Page 13 - November 2016
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from their ‘Pastello’ range.                  travel books published by his family ?rm,
   Sadly Berté’s process did not make         and employed a London printer who
                                              was licensed to use the Berté process. In
him rich. His business acumen appears         1932 The Villages of England appeared
to have been rather lacking, for he went      with the publisher’s ?rst distinctive Berté
into partnership with a man called            cover, from original artwork painted by
Fred Hacker in New Jersey. Hacker             Brian Batsford. It was printed by Herbert
was an entrepreneur who handled the           Reiach. The printing works, in Belvedere
commercial licensing of Berté’s invention     Road, Waterloo, were bulldozed shortly
and became wealthy as a result. Hacker        after the Second World War to make
sold the rubber plates, engraving             way for the Royal Festival Hall. Herbert
equipment, high-chroma inks and all           Reiach made use of a limited palette
the necessary materials to successfully       of colours to achieve the Berté e?ect,
exploit the new system. Jean Berté, on        relying upon additional shades created
the other hand, quickly disappeared into      by overlaying translucent inks. The
relative obscurity. By 1930, just four        blocks were all cut by hand, and Cook
years after the patent was registered,        painted with this reproduction process
he appeared on United States census           in mind. Fine lines were generally
returns as ‘clerk’, rather than the ‘artist’  restricted to the black plate, although a
he had been a decade earlier. By the          degree of detail could be incorporated
1940 census he was teaching French in a       into the coloured elements. Inks for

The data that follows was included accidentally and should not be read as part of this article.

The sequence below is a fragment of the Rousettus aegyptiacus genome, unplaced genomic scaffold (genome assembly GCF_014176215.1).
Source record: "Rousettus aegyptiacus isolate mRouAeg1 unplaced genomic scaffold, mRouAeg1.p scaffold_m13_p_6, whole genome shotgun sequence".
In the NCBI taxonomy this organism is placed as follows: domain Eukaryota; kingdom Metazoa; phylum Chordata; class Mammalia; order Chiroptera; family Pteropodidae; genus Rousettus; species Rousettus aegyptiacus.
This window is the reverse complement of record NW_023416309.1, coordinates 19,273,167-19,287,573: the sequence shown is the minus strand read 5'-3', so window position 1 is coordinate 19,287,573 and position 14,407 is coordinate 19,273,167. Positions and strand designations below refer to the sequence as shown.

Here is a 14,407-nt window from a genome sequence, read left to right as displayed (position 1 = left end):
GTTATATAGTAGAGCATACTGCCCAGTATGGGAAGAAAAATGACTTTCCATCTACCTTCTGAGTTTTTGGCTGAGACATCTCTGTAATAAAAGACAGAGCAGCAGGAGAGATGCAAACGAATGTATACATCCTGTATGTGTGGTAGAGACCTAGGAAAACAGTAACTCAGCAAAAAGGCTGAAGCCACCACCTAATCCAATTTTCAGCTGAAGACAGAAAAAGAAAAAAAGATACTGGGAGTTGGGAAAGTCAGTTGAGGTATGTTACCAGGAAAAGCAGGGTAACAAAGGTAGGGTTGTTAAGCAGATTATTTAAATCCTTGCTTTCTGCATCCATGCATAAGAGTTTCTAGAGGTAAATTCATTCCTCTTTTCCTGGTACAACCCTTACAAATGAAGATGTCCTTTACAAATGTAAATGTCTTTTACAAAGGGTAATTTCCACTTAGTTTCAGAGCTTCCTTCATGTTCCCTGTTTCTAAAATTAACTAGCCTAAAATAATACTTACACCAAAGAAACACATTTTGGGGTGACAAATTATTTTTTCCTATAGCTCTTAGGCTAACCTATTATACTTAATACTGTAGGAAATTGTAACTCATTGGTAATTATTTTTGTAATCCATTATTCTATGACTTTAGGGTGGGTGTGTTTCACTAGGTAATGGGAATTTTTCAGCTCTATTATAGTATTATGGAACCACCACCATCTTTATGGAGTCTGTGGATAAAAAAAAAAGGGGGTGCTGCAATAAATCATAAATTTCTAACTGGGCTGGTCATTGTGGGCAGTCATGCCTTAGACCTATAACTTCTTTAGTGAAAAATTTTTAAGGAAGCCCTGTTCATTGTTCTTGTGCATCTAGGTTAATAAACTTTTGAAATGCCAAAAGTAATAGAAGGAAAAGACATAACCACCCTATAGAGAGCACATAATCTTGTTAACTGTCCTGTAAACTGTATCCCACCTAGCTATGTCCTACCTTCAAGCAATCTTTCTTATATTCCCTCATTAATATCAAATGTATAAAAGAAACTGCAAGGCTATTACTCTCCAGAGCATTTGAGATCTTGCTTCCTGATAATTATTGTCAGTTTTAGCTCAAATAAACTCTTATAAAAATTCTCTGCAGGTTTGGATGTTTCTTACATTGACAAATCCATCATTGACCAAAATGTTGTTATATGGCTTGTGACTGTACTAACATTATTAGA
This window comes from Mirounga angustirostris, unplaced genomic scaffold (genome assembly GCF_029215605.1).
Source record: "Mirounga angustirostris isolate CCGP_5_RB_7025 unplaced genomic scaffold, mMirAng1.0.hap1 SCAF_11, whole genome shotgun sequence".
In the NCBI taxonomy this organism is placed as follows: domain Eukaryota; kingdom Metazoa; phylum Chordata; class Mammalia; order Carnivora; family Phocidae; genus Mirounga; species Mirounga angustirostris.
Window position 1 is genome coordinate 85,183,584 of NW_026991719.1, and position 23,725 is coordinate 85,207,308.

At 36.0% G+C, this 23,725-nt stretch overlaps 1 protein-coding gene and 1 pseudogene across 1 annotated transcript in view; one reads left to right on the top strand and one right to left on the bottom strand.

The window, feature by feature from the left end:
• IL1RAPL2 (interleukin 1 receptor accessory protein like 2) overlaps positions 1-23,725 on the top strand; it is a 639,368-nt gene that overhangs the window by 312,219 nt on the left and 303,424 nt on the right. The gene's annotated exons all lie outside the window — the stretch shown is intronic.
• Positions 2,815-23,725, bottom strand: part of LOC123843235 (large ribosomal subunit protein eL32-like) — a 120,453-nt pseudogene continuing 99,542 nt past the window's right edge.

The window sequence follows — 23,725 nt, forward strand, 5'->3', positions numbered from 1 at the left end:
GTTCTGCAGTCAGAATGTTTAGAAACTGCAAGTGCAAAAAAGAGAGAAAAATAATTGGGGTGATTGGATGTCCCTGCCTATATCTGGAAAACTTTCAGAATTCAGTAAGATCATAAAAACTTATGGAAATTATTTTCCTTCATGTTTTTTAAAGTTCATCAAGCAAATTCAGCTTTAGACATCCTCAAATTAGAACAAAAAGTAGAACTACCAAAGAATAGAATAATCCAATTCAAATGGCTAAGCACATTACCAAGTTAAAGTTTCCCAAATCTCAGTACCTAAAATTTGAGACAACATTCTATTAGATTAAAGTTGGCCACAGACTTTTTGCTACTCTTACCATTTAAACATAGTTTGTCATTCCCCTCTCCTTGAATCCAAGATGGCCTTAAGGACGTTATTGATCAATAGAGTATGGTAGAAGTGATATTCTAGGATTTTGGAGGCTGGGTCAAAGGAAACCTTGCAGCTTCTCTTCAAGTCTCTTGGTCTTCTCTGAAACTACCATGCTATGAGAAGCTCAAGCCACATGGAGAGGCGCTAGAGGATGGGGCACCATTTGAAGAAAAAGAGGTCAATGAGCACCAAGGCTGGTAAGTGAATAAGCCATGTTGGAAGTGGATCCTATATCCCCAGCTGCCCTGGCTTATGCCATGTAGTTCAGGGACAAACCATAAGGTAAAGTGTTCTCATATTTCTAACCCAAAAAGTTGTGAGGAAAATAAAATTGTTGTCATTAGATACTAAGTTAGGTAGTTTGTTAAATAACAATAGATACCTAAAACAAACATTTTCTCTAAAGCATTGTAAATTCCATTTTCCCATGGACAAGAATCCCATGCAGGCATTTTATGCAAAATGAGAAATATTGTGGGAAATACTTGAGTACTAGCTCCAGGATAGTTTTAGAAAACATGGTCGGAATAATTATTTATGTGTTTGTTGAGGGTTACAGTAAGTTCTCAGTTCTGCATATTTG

private school and appears to have had        the watercolour process, and hand-cut
no connection with the printing trade or      blocks, were supplied by the American
his patented process. He is believed to       company Wallace & Tiernan, from their
have died in his native France in 1981,       UK headquarters in Chiswick.
aged 98, having spent much of his adult
life in the USA.                                 Batsford’s ‘Pilgrim’ series of book
                                              jackets were the last gasp of the Berté
   By the outbreak of World War II the        process in the UK, but although the
Jean Berté process had largely fallen         technology is now obsolete (completely
out of fashion in the UK, although many       replaced by modern ?exography), the
American printers were still using it. In     bold Berté style remains popular and is
Britain a more sober approach to ?ne          still widely imitated. The American writer
printing quashed further development.         Bill Bryson recently published The Road
Stanley Morison, an advocate of               to Little Dribbling with a very distinctive
historic type revivals, and adviser to the    cover. In a nod to the Batsford/Berté
Monotype Corporation, was probably            style the artist Neil Gower has used a
not impressed by the vibrant, sometimes       similar palette, with blocks of solid colour
garish, palette espoused by Berté             for the dust-jacket design. The capital’s
enthusiasts.                                  community TV station, London Live, has
                                              also adopted the brash, ?at palette of the
   The Jean Berté process did score           Berté process for its station idents. Jean
one memorable success in the UK, and          Berté and his printing method may no
it is through a single artist/publisher       longer be with us, but his distinctive and
and printer that the distinctive look is      eye-catching style lives on.
best remembered in this country. Brian
Batsford (professionally known as Brian                                                     261
Cook) illustrated many dust-jackets for
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